In her lab at the Lady Davis Institute for Medical Research, the research arm of the Jewish General Hospital affiliated with McGill University, researcher Sonia del Rincon is focused on stopping metastasis by inhibiting MNK1 and MNK2 kinases: two molecules that impede the immune system sentries tasked with fighting off cancer cells.

It was a small revolution in cancer research. For the past decade or so, immunotherapy has been a weapon of choice in the anti-cancer arsenal, relying on the strength of the patient’s immune system to fight the disease. But over time, a type of resistance sets in, and the metastatic cells become more adept at outwitting immune cells.

The research team is now looking into the molecules produced in abnormal quantities by tumor cells, namely MNK1 and MNK2. In cases of melanoma and breast cancer, several genes are mutated and both kinases are overactivated. The overexpression of MNK1/2 is linked to the production of proteins that drive the proliferation of cancer cells and their spread to other organs.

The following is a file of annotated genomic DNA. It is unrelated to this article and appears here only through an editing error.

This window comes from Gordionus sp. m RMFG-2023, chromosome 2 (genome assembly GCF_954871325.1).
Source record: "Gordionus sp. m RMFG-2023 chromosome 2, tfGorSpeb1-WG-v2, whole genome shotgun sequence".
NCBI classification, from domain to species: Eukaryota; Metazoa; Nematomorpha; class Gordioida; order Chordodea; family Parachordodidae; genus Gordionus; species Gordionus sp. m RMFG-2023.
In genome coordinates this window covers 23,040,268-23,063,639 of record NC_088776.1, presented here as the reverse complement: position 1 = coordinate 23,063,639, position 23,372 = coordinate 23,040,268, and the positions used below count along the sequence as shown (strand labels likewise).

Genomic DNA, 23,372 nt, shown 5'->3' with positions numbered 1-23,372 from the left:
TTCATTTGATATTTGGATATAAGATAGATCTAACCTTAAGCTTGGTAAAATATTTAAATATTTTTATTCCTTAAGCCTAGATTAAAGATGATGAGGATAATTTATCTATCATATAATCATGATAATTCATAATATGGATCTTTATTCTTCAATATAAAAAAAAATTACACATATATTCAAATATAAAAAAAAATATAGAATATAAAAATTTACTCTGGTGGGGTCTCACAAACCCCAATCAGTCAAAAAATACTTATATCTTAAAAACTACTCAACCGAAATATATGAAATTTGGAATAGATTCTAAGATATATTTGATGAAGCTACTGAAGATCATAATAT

Is there a way to short-circuit the process? That’s the very question the investigators have been trying to answer since 2018. Promising results in mice suggest that it may be possible since the tumours in rodents that are given kinase inhibitors grow at a slower rate and the animals’ life expectancy increases.

While the findings of preclinical studies point to promising results in humans, a miracle cure is still a long way off. For example, Sonia del Rincon hopes to one day use MNK1/2 inhibitors in combination with immunotherapy in preselected uveal melanoma patients.

Reference (in French)